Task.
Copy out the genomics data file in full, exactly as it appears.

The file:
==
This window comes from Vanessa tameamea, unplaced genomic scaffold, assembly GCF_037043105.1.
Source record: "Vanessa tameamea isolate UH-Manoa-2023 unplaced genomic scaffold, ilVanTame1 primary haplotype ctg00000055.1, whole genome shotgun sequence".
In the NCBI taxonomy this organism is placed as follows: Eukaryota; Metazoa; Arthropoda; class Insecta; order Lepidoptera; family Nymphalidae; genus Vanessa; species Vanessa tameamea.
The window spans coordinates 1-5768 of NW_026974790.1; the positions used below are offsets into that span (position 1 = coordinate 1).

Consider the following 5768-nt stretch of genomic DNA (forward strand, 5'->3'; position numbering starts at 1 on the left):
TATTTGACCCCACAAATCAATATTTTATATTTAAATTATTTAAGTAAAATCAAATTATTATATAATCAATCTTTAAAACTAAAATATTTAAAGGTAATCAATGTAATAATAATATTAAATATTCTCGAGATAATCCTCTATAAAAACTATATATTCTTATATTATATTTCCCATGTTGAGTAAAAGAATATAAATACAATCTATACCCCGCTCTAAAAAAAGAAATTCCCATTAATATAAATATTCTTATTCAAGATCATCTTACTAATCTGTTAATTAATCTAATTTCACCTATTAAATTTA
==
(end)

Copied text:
This window comes from Vanessa tameamea, unplaced genomic scaffold, assembly GCF_037043105.1.
Source record: "Vanessa tameamea isolate UH-Manoa-2023 unplaced genomic scaffold, ilVanTame1 primary haplotype ctg00000055.1, whole genome shotgun sequence".
In the NCBI taxonomy this organism is placed as follows: Eukaryota; Metazoa; Arthropoda; class Insecta; order Lepidoptera; family Nymphalidae; genus Vanessa; species Vanessa tameamea.
The window spans coordinates 1-5768 of NW_026974790.1; the positions used below are offsets into that span (position 1 = coordinate 1).

Consider the following 5768-nt stretch of genomic DNA (forward strand, 5'->3'; position numbering starts at 1 on the left):
TATTTGACCCCACAAATCAATATTTTATATTTAAATTATTTAAGTAAAATCAAATTATTATATAATCAATCTTTAAAACTAAAATATTTAAAGGTAATCAATGTAATAATAATATTAAATATTCTCGAGATAATCCTCTATAAAAACTATATATTCTTATATTATATTTCCCATGTTGAGTAAAAGAATATAAATACAATCTATACCCCGCTCTAAAAAAAGAAATTCCCATTAATATAAATATTCTTATTCAAGATCATCTTACTAATCTGTTAATTAATCTAATTTCACCTATTAAATTTA